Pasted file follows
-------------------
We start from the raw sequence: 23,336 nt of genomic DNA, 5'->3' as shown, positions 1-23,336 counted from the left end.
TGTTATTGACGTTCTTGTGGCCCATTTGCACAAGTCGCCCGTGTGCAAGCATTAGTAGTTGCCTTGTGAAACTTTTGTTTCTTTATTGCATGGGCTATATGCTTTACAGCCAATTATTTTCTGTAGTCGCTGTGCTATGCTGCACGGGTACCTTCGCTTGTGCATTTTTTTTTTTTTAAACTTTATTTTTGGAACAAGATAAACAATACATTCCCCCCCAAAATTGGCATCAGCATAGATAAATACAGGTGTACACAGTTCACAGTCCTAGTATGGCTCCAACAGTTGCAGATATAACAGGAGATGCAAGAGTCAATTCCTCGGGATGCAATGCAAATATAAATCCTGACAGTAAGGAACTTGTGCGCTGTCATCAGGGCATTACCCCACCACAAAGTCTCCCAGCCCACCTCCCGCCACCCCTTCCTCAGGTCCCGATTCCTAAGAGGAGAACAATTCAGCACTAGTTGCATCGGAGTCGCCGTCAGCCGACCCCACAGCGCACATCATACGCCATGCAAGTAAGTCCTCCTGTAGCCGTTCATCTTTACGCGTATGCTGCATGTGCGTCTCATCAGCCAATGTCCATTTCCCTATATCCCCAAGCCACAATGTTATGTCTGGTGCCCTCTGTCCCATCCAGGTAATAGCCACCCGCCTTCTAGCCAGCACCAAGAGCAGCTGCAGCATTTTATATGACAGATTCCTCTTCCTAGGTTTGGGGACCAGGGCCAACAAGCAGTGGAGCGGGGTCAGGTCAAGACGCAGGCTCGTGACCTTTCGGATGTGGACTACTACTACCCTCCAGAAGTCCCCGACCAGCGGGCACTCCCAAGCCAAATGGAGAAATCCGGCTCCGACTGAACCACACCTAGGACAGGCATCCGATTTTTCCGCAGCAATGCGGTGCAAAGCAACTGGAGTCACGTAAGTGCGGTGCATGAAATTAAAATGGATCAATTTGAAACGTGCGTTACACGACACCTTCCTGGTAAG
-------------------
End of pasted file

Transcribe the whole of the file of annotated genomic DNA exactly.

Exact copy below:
We start from the raw sequence: 23,336 nt of genomic DNA, 5'->3' as shown, positions 1-23,336 counted from the left end.
TGTTATTGACGTTCTTGTGGCCCATTTGCACAAGTCGCCCGTGTGCAAGCATTAGTAGTTGCCTTGTGAAACTTTTGTTTCTTTATTGCATGGGCTATATGCTTTACAGCCAATTATTTTCTGTAGTCGCTGTGCTATGCTGCACGGGTACCTTCGCTTGTGCATTTTTTTTTTTTTAAACTTTATTTTTGGAACAAGATAAACAATACATTCCCCCCCAAAATTGGCATCAGCATAGATAAATACAGGTGTACACAGTTCACAGTCCTAGTATGGCTCCAACAGTTGCAGATATAACAGGAGATGCAAGAGTCAATTCCTCGGGATGCAATGCAAATATAAATCCTGACAGTAAGGAACTTGTGCGCTGTCATCAGGGCATTACCCCACCACAAAGTCTCCCAGCCCACCTCCCGCCACCCCTTCCTCAGGTCCCGATTCCTAAGAGGAGAACAATTCAGCACTAGTTGCATCGGAGTCGCCGTCAGCCGACCCCACAGCGCACATCATACGCCATGCAAGTAAGTCCTCCTGTAGCCGTTCATCTTTACGCGTATGCTGCATGTGCGTCTCATCAGCCAATGTCCATTTCCCTATATCCCCAAGCCACAATGTTATGTCTGGTGCCCTCTGTCCCATCCAGGTAATAGCCACCCGCCTTCTAGCCAGCACCAAGAGCAGCTGCAGCATTTTATATGACAGATTCCTCTTCCTAGGTTTGGGGACCAGGGCCAACAAGCAGTGGAGCGGGGTCAGGTCAAGACGCAGGCTCGTGACCTTTCGGATGTGGACTACTACTACCCTCCAGAAGTCCCCGACCAGCGGGCACTCCCAAGCCAAATGGAGAAATCCGGCTCCGACTGAACCACACCTAGGACAGGCATCCGATTTTTCCGCAGCAATGCGGTGCAAAGCAACTGGAGTCACGTAAGTGCGGTGCATGAAATTAAAATGGATCAATTTGAAACGTGCGTTACACGACACCTTCCTGGTAAG